The Last Letter to Burn
The evil of bigotry is the main theme, or central idea, of Kate Chopin’s, “Desiree’s Baby.” In addition, the prevalence of justice is a key idea of the story, and becomes it becomes more and more apparent as the story builds. A plot, filled with twists and turns, further supports these themes.
“Desiree’s Baby” opens with a brief exposition explaining how Desiree became married to Armand Aubigny, a wealthy plantation owner in Louisiana, whose extreme racism causes him to mistreat his slaves. As a baby, Desiree was left at the home of Madame Valmond, who immediately took her in and fell in love with her. It was eighteen years later than Armand first saw and fell in love with Desiree. Upon getting married, Armand’s love for Desiree so overcomes his bigotry that he learns to treat his slaves with kindness.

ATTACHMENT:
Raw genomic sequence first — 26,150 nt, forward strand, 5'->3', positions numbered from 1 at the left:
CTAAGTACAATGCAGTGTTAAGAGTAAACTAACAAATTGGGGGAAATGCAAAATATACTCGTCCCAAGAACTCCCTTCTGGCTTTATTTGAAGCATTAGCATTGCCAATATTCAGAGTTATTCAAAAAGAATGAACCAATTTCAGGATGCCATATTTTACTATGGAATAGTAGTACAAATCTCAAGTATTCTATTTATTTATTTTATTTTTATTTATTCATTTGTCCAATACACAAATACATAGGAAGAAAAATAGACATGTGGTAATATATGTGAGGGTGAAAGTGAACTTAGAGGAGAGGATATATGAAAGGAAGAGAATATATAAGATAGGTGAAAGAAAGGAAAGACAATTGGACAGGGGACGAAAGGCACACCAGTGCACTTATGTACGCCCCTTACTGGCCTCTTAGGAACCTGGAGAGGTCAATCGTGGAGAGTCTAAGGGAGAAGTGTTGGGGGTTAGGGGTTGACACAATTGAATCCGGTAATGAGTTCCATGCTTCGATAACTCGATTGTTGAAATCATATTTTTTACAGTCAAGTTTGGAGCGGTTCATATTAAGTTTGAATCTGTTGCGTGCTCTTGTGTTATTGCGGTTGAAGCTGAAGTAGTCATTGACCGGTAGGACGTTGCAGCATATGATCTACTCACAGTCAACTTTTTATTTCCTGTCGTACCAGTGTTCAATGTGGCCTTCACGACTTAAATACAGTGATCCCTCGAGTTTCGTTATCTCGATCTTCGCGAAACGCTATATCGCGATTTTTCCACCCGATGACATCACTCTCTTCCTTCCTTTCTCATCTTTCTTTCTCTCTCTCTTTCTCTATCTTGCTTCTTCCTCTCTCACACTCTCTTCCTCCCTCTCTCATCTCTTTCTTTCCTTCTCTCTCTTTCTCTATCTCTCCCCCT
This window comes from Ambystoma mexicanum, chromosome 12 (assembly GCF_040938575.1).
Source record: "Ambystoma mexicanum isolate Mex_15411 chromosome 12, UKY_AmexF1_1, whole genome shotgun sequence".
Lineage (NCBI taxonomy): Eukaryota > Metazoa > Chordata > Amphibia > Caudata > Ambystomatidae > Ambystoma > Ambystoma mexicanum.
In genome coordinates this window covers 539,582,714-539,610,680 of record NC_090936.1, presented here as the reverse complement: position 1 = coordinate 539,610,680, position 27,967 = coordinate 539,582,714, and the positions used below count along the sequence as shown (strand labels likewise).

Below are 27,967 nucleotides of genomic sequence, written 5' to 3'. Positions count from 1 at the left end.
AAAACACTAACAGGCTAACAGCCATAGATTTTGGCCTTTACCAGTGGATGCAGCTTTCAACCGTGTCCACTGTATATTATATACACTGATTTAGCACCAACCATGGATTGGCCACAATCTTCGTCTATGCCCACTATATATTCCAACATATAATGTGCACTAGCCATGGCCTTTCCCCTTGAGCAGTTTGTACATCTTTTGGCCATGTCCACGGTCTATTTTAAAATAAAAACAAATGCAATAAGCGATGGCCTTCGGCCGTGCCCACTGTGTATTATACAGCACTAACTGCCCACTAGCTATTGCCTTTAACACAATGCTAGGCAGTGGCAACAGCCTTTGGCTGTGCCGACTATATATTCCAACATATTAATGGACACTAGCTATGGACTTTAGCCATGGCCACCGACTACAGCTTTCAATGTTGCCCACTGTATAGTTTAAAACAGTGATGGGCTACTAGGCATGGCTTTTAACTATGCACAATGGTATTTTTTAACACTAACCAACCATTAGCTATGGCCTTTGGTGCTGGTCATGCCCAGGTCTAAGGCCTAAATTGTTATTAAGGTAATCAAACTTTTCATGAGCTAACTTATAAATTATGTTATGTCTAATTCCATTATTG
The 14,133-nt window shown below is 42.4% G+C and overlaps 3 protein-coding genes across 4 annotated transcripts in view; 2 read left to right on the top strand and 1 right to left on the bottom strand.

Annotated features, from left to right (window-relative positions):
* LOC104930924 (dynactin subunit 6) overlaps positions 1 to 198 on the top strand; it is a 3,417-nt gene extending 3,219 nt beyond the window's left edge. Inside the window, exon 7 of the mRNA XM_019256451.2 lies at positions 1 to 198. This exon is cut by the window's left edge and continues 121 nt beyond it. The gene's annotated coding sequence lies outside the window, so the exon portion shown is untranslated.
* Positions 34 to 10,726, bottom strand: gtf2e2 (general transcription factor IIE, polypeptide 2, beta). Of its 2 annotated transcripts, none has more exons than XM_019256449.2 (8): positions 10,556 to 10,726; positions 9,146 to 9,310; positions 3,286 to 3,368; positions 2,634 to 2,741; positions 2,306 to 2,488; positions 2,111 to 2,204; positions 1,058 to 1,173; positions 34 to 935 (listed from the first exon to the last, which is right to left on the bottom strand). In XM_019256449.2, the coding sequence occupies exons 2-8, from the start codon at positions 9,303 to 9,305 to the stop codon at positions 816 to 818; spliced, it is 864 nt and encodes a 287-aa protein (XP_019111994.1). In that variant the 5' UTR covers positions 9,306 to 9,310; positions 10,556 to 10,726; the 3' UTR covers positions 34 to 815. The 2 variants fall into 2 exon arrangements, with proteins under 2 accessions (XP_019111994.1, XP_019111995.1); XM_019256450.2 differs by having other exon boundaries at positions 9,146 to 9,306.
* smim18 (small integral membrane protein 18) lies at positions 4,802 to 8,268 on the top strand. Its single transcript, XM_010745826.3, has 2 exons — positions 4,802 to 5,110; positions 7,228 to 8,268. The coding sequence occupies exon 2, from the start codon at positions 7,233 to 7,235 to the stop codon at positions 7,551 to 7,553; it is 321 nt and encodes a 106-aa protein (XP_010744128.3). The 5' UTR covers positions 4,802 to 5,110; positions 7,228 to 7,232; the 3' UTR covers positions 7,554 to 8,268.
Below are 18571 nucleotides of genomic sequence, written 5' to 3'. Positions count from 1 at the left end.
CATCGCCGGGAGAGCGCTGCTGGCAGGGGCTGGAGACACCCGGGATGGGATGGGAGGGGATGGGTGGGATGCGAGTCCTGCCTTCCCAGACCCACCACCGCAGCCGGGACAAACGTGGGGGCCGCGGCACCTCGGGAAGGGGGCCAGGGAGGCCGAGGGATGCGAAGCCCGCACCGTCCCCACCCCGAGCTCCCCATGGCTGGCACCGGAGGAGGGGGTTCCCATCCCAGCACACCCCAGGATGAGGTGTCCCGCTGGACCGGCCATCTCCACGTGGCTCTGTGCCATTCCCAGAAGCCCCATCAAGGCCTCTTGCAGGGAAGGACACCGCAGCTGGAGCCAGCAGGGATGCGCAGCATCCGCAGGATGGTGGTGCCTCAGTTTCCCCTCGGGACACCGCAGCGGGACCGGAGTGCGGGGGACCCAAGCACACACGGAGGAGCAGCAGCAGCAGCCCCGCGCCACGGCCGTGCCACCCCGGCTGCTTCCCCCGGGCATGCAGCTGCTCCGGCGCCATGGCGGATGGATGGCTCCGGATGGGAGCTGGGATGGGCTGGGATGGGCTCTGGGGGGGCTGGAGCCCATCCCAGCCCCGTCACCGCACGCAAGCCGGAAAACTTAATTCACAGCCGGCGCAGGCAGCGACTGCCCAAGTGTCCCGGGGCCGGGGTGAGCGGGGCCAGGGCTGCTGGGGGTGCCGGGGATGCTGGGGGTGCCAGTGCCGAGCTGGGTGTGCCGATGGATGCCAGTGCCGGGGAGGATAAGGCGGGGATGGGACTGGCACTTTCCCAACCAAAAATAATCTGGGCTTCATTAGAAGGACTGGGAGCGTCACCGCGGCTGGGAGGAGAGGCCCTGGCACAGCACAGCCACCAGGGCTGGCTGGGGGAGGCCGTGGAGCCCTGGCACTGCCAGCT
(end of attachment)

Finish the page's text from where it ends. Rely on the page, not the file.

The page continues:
Bigotry, as a theme, becomes more apparent after the birth of Desiree and Armand’s first baby. When Armand sees the dark skin of his baby boy, he questions his wife’s heritage and even accuses her saying, ” ‘you are not white.’” So hurt by the words of the man who once loved her, Desiree leaves to Madame Valmond’s with her son. In a rage, Armand creates a bonfire with all of Desiree’s belongings. When he reaches for the last letter to burn, Armand realizes it is an old letter from his mother to his father. From this, Armand learns it is he, not his wife, who “‘belongs to that race that is cursed with the brand of slavery.’”